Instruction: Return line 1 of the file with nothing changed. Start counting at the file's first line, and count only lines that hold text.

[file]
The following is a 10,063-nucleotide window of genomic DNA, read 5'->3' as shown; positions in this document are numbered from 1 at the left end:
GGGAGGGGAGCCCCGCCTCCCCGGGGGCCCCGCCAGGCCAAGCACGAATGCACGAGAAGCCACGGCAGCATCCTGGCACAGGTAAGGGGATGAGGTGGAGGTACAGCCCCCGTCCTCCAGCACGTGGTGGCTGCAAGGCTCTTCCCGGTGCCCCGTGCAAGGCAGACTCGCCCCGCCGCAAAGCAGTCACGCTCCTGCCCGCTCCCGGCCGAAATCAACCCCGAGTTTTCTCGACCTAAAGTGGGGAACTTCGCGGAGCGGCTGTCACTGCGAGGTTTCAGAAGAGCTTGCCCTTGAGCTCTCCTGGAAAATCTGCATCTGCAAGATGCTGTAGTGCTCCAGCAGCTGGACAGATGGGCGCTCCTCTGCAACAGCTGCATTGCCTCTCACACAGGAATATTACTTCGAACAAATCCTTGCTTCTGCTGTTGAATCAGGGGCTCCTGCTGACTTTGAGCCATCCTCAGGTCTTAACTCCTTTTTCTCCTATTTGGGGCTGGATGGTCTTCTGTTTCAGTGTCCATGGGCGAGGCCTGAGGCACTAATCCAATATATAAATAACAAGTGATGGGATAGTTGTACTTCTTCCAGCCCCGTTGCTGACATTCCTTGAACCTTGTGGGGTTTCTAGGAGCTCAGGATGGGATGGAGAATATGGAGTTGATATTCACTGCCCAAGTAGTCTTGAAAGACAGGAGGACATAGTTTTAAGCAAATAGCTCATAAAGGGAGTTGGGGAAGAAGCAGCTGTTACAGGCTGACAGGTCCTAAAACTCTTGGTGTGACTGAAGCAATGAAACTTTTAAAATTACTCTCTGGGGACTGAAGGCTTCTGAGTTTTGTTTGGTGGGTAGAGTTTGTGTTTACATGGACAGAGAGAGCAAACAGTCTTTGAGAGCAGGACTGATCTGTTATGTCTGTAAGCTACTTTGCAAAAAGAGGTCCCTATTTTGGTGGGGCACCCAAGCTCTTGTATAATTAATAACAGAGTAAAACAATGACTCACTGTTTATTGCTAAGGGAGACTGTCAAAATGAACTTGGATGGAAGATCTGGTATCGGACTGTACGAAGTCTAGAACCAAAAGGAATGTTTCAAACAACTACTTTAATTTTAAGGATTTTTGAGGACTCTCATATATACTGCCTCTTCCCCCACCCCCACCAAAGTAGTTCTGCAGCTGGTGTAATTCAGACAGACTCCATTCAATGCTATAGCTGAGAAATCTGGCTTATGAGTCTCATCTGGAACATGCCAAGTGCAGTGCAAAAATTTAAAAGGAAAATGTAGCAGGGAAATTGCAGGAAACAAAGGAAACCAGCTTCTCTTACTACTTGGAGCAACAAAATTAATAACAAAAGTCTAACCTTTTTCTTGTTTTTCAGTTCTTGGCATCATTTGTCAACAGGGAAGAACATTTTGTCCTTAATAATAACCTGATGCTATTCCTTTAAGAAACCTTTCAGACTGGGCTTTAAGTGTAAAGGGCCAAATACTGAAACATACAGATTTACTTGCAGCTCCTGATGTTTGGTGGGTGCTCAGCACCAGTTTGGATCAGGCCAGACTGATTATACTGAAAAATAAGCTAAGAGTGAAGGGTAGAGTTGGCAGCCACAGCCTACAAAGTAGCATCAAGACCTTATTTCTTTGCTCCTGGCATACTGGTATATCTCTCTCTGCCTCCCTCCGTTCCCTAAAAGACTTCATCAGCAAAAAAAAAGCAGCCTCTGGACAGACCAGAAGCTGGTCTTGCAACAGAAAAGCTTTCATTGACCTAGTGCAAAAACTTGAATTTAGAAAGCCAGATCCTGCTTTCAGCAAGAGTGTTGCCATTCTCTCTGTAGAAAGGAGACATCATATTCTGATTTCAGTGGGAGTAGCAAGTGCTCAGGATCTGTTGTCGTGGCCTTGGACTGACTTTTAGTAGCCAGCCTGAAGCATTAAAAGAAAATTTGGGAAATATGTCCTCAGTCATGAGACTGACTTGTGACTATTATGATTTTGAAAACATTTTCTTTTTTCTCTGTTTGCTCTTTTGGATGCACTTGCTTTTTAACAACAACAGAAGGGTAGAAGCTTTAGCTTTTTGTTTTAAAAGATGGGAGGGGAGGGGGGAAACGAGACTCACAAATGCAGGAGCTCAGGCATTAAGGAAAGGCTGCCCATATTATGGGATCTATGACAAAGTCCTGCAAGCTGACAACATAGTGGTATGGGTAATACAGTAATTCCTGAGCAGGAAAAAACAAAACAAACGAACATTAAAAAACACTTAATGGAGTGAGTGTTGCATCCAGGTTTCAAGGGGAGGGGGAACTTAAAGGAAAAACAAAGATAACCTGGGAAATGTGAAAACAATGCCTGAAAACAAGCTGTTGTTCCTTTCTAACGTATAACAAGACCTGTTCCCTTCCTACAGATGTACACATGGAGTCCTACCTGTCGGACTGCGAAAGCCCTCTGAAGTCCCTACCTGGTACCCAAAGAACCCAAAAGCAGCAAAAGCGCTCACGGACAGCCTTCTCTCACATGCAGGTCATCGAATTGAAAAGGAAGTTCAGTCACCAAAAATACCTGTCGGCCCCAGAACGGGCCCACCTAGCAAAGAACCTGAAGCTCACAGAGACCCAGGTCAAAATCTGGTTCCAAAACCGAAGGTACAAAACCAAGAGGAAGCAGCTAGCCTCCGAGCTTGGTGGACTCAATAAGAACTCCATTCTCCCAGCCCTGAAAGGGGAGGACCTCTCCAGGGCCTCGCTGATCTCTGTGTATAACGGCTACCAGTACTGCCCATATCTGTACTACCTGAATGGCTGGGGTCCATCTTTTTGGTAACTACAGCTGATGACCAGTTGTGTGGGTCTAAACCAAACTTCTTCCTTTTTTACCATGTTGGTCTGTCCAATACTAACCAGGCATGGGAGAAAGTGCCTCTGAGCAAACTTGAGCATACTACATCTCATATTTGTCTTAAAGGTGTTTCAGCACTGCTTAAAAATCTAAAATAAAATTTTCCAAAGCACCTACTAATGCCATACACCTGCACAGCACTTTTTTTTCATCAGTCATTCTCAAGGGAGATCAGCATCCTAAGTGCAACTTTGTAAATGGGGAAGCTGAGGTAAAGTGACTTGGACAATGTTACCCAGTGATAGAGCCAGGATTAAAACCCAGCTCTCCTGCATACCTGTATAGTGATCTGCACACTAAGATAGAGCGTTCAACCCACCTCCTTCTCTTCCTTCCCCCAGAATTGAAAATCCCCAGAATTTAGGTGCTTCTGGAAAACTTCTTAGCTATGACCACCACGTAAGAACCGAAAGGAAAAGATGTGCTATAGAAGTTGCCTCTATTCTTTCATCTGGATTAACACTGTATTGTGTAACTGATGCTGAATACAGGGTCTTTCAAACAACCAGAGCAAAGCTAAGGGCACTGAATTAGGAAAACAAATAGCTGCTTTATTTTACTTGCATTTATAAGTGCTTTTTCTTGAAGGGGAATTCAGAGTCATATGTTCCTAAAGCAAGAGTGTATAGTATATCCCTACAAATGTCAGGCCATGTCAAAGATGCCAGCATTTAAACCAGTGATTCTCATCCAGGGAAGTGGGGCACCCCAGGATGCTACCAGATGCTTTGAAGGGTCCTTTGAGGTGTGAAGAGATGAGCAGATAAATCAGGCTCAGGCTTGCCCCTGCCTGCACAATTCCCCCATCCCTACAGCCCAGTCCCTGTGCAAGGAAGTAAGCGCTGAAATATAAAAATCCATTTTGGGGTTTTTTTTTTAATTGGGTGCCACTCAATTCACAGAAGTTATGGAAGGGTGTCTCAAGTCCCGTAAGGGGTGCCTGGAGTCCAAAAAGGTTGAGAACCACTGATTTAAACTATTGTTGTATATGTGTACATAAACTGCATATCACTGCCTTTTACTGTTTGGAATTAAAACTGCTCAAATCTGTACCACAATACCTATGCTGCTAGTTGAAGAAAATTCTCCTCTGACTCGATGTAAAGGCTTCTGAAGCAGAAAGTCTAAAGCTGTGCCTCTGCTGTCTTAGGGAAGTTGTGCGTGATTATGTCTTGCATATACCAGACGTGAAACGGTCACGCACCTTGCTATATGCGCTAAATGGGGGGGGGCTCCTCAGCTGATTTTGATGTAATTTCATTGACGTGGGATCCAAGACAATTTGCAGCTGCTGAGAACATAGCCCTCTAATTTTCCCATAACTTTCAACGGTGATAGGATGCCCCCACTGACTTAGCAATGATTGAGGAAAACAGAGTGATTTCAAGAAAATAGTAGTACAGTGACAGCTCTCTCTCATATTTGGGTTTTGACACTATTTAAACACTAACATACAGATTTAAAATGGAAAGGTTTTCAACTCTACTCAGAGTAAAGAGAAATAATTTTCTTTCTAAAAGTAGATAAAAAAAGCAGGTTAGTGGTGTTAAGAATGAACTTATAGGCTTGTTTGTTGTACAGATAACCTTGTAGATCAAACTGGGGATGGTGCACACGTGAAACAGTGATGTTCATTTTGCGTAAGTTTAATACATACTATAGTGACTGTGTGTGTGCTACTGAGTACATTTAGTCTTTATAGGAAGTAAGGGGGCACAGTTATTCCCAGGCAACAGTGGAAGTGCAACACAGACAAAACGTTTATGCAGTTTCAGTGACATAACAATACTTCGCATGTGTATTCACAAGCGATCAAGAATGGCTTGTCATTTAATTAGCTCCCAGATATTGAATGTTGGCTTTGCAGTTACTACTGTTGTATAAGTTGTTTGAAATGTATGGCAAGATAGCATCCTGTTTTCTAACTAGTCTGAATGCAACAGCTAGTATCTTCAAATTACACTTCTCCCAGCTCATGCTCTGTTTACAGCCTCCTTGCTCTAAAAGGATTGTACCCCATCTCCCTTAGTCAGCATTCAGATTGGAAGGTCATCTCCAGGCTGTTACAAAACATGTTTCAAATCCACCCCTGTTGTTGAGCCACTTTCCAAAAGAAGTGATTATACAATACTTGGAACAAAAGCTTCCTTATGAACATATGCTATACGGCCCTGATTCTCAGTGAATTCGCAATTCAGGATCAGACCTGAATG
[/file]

The following is a 10,063-nucleotide window of genomic DNA, read 5'->3' as shown; positions in this document are numbered from 1 at the left end: